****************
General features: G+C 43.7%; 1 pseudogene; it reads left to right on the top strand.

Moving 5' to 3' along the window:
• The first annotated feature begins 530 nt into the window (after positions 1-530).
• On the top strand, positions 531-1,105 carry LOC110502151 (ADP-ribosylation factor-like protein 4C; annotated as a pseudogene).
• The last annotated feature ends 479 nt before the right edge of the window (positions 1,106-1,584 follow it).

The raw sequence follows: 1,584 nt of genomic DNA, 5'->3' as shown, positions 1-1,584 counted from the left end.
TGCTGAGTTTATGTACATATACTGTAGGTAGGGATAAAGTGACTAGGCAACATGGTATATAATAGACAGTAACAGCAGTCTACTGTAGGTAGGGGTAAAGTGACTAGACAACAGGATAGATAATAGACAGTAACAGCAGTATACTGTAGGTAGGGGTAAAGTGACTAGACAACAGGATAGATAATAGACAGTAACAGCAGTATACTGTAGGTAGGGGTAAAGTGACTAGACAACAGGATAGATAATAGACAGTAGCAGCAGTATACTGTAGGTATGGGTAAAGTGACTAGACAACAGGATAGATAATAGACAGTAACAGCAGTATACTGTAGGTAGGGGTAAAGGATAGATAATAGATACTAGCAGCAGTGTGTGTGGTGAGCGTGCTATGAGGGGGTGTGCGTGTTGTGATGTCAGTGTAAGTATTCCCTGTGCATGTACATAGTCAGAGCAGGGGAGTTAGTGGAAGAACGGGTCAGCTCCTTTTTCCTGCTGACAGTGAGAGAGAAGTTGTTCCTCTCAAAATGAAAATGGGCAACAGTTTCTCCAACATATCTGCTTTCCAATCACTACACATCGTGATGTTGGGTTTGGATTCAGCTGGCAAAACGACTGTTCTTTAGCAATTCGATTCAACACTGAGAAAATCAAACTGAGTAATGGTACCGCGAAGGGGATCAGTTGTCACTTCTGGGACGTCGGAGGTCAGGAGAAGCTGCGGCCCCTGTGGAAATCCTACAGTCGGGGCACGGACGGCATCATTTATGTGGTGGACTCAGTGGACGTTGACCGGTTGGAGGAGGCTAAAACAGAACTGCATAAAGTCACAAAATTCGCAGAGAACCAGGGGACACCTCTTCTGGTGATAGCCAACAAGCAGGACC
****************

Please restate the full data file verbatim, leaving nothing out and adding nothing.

General features: G+C 43.7%; 1 pseudogene; it reads left to right on the top strand.

Moving 5' to 3' along the window:
• The first annotated feature begins 530 nt into the window (after positions 1-530).
• On the top strand, positions 531-1,105 carry LOC110502151 (ADP-ribosylation factor-like protein 4C; annotated as a pseudogene).
• The last annotated feature ends 479 nt before the right edge of the window (positions 1,106-1,584 follow it).

The raw sequence follows: 1,584 nt of genomic DNA, 5'->3' as shown, positions 1-1,584 counted from the left end.
TGCTGAGTTTATGTACATATACTGTAGGTAGGGATAAAGTGACTAGGCAACATGGTATATAATAGACAGTAACAGCAGTCTACTGTAGGTAGGGGTAAAGTGACTAGACAACAGGATAGATAATAGACAGTAACAGCAGTATACTGTAGGTAGGGGTAAAGTGACTAGACAACAGGATAGATAATAGACAGTAACAGCAGTATACTGTAGGTAGGGGTAAAGTGACTAGACAACAGGATAGATAATAGACAGTAGCAGCAGTATACTGTAGGTATGGGTAAAGTGACTAGACAACAGGATAGATAATAGACAGTAACAGCAGTATACTGTAGGTAGGGGTAAAGGATAGATAATAGATACTAGCAGCAGTGTGTGTGGTGAGCGTGCTATGAGGGGGTGTGCGTGTTGTGATGTCAGTGTAAGTATTCCCTGTGCATGTACATAGTCAGAGCAGGGGAGTTAGTGGAAGAACGGGTCAGCTCCTTTTTCCTGCTGACAGTGAGAGAGAAGTTGTTCCTCTCAAAATGAAAATGGGCAACAGTTTCTCCAACATATCTGCTTTCCAATCACTACACATCGTGATGTTGGGTTTGGATTCAGCTGGCAAAACGACTGTTCTTTAGCAATTCGATTCAACACTGAGAAAATCAAACTGAGTAATGGTACCGCGAAGGGGATCAGTTGTCACTTCTGGGACGTCGGAGGTCAGGAGAAGCTGCGGCCCCTGTGGAAATCCTACAGTCGGGGCACGGACGGCATCATTTATGTGGTGGACTCAGTGGACGTTGACCGGTTGGAGGAGGCTAAAACAGAACTGCATAAAGTCACAAAATTCGCAGAGAACCAGGGGACACCTCTTCTGGTGATAGCCAACAAGCAGGACC